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Digital Archive International History Declassified

January 07, 1950

TELEGRAM, MAO ZEDONG TO ZHOU ENLAI AND CCP CC

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    Mao Zedong updates Zhou Enlai on the Sino-Soviet negotiations and Sino-Soviet cooperation at the United Nations.
    "Telegram, Mao Zedong to Zhou Enlai and CCP CC," January 07, 1950, History and Public Policy Program Digital Archive, Zhonggong zhongyang wenxian yanjiushi, ed., Jianguo yilai Mao Zedong wengao (Mao Zedong’s Manuscripts since the Founding of the People’s Republic of China), vol. 1 (Beijing: Zhongyang wenxian chubanshe, 1987), 219-20; translation from Shuguang Zhang and Jian Chen, eds., Chinese Communist Foreign Policy and the Cold War in Asia: New Documentary Evidence, 1944-1950 (Chicago: Imprint Publications, 1996), 134-135. http://digitalarchive.wilsoncenter.org/document/112667
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[...]

[Zhou] Enlai and the Central Committee:

At 1:00 a.m. today (the 7th), Vyshinskii came to my quarters to talk about three matters:

(1) [The Soviet Union] is in a position to satisfy our request of purchasing airplane fuel.

(2) [The Soviet Union] is in a position to satisfy our request of offering assistance in repairing the dam of the Xiaofengman waterpower station. A letter with formal response to these two issues will be passed to me tomorrow (the 8th).

(3) [He] proposed that our foreign ministry should issue a statement to the United Nations Security Council, denying that Jiang Tingfu, the representative of the former Guomindang government, had the legitimate right to hold China's seat at the Security Council. Vyshinskii made it clear that if China issued such a statement, the Soviet Union was ready to do one thing: if Jiang Tingfu remained at the Security Council as China's representative (and it was said that he would even become the president of the Security Council this year), the Soviet Union would refuse to attend the Security Council's meetings. Vyshinskii asked my opinion. I immediately stated that China's foreign ministry could issue a statement like this. I also said that my telegram would reach Beijing on 7 January, and that a statement signed by China's foreign minister Zhou Enlai could be issued on 8 January or 9 January. I asked him that, in addition to sending the statement to the United Nations Security Council and the United Nations' general secretary, if it was necessary, at the same time, to send the telegram to the Soviet Union, Great Britain, the United States, and France as permanent members of the Security Council. He said yes. He said that the Soviet Union would take due action in accordance with China's telegram. He made it clear that he asked my opinion in the capacity of [Soviet] foreign minister, and I made it clear that my agreement was official. After receiving this telegram, please move forward immediately, so that the telegram with this statement could be sent out before [Zhou] Enlai's departure [for Moscow] on 9 January. In addition to sending the telegram to the United Nations' secretary general and the Security Council, the foreign ministries of the Soviet Union, Great Britain, the United States, and France should also be notified by telegram, with the text of the telegram to the United Nations attached. Please let me know of the arrangement on this matter, as well as if you would be able to send out the telegram on 9 January.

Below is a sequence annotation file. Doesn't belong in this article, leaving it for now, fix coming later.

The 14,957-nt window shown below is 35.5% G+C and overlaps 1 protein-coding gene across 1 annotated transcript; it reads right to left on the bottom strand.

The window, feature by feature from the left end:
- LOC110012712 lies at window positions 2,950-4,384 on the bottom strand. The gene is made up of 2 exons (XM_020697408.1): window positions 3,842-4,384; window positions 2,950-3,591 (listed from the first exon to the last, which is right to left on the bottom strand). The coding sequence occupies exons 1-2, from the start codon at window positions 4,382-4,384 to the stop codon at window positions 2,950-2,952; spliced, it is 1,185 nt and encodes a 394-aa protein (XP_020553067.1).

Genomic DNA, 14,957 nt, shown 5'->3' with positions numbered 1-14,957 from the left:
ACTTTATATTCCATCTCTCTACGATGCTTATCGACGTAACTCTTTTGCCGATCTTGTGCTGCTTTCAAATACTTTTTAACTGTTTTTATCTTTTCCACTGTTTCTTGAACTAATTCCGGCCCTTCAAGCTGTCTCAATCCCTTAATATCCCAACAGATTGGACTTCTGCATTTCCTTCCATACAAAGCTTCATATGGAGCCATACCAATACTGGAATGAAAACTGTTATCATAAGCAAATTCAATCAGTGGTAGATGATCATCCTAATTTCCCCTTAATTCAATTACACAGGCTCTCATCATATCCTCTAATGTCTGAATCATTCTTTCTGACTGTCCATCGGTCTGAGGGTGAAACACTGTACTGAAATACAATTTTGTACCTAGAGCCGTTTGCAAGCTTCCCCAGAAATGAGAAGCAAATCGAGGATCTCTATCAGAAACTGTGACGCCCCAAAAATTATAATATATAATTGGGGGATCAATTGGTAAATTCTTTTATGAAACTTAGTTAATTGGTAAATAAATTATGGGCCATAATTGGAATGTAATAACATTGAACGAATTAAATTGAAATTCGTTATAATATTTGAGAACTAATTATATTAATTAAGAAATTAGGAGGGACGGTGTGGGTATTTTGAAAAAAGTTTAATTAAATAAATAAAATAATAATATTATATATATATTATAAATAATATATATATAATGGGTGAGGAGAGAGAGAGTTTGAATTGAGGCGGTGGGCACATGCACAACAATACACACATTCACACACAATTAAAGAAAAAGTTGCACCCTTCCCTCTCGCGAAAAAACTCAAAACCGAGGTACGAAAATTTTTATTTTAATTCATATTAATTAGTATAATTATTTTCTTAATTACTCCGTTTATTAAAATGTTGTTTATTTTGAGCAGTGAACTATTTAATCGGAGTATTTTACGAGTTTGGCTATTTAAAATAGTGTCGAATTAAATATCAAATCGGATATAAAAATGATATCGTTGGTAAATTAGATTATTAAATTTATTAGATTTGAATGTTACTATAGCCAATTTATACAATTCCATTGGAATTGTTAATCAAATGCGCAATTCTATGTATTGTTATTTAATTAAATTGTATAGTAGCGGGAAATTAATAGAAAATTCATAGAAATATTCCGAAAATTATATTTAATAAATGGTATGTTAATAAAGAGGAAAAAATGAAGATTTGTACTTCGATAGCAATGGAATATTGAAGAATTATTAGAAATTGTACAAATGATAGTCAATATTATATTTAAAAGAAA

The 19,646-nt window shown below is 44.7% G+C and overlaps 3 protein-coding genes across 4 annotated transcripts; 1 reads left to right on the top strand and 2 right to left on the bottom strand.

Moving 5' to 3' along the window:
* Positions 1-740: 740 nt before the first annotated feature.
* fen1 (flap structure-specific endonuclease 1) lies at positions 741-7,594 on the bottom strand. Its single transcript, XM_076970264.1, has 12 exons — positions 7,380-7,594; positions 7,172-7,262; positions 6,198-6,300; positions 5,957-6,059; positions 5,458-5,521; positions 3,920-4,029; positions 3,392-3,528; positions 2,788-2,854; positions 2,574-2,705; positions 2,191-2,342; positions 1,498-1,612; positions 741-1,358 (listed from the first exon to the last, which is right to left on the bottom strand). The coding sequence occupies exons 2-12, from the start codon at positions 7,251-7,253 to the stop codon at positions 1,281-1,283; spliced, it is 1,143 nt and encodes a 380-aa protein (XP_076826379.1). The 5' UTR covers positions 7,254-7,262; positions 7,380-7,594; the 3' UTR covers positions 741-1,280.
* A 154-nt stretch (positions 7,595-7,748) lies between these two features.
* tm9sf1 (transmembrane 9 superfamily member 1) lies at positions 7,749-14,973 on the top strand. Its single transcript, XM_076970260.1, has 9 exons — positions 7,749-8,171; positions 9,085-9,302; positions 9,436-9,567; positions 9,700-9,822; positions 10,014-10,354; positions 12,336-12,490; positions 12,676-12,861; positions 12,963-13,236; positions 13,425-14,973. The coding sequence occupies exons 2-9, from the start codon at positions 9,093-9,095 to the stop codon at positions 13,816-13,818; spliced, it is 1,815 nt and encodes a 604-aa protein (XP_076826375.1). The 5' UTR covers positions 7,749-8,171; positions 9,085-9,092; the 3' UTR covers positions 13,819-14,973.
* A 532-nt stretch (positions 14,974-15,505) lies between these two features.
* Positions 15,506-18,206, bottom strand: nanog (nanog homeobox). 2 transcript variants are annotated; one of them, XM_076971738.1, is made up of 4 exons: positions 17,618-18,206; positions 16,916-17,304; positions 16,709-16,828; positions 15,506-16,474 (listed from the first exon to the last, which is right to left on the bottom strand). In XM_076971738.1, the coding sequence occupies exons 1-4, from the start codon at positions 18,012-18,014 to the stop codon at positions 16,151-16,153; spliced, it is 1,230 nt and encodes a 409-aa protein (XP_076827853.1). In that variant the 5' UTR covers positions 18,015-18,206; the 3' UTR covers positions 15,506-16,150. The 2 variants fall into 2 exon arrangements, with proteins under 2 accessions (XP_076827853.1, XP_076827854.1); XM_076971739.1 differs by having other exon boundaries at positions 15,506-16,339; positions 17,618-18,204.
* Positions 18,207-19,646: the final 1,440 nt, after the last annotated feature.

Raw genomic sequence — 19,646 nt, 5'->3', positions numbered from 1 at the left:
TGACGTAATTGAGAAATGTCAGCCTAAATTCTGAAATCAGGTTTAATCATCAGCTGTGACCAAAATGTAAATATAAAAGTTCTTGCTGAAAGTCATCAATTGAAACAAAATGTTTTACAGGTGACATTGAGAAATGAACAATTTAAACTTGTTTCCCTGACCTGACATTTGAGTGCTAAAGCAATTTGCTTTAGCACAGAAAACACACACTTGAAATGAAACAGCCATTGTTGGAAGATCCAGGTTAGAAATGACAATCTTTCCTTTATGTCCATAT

Mao Zedong

6:00 a.m., 7 January [1950]

[...]

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